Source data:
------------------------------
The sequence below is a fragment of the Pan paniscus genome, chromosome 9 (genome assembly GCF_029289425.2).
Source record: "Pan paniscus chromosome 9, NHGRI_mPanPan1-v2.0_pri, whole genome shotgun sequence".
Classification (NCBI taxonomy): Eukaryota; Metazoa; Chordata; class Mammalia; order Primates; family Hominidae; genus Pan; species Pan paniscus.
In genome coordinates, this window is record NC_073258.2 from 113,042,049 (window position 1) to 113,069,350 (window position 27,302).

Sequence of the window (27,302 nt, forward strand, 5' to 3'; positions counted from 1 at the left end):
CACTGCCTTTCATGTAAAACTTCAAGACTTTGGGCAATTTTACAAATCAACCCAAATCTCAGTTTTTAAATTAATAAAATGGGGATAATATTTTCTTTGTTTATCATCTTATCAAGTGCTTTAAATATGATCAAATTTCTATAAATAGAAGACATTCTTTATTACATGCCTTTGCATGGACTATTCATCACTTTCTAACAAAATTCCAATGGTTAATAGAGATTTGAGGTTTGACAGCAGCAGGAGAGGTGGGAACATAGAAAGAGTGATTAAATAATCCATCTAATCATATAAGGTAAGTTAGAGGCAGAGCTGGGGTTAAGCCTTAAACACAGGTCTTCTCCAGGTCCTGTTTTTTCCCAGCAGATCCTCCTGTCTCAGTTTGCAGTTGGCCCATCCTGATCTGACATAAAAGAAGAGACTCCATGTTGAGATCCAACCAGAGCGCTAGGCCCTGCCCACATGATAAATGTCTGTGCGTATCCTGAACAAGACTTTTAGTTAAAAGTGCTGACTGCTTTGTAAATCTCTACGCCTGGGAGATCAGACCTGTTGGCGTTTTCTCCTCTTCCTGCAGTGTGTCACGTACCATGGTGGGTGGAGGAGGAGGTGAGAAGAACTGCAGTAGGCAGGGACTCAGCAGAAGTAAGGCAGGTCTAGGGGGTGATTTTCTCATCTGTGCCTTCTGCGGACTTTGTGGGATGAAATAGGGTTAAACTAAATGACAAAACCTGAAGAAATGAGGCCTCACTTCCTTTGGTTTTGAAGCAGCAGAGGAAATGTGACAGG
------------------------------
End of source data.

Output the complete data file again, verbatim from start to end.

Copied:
The sequence below is a fragment of the Pan paniscus genome, chromosome 9 (genome assembly GCF_029289425.2).
Source record: "Pan paniscus chromosome 9, NHGRI_mPanPan1-v2.0_pri, whole genome shotgun sequence".
Classification (NCBI taxonomy): Eukaryota; Metazoa; Chordata; class Mammalia; order Primates; family Hominidae; genus Pan; species Pan paniscus.
In genome coordinates, this window is record NC_073258.2 from 113,042,049 (window position 1) to 113,069,350 (window position 27,302).

Sequence of the window (27,302 nt, forward strand, 5' to 3'; positions counted from 1 at the left end):
CACTGCCTTTCATGTAAAACTTCAAGACTTTGGGCAATTTTACAAATCAACCCAAATCTCAGTTTTTAAATTAATAAAATGGGGATAATATTTTCTTTGTTTATCATCTTATCAAGTGCTTTAAATATGATCAAATTTCTATAAATAGAAGACATTCTTTATTACATGCCTTTGCATGGACTATTCATCACTTTCTAACAAAATTCCAATGGTTAATAGAGATTTGAGGTTTGACAGCAGCAGGAGAGGTGGGAACATAGAAAGAGTGATTAAATAATCCATCTAATCATATAAGGTAAGTTAGAGGCAGAGCTGGGGTTAAGCCTTAAACACAGGTCTTCTCCAGGTCCTGTTTTTTCCCAGCAGATCCTCCTGTCTCAGTTTGCAGTTGGCCCATCCTGATCTGACATAAAAGAAGAGACTCCATGTTGAGATCCAACCAGAGCGCTAGGCCCTGCCCACATGATAAATGTCTGTGCGTATCCTGAACAAGACTTTTAGTTAAAAGTGCTGACTGCTTTGTAAATCTCTACGCCTGGGAGATCAGACCTGTTGGCGTTTTCTCCTCTTCCTGCAGTGTGTCACGTACCATGGTGGGTGGAGGAGGAGGTGAGAAGAACTGCAGTAGGCAGGGACTCAGCAGAAGTAAGGCAGGTCTAGGGGGTGATTTTCTCATCTGTGCCTTCTGCGGACTTTGTGGGATGAAATAGGGTTAAACTAAATGACAAAACCTGAAGAAATGAGGCCTCACTTCCTTTGGTTTTGAAGCAGCAGAGGAAATGTGACAGG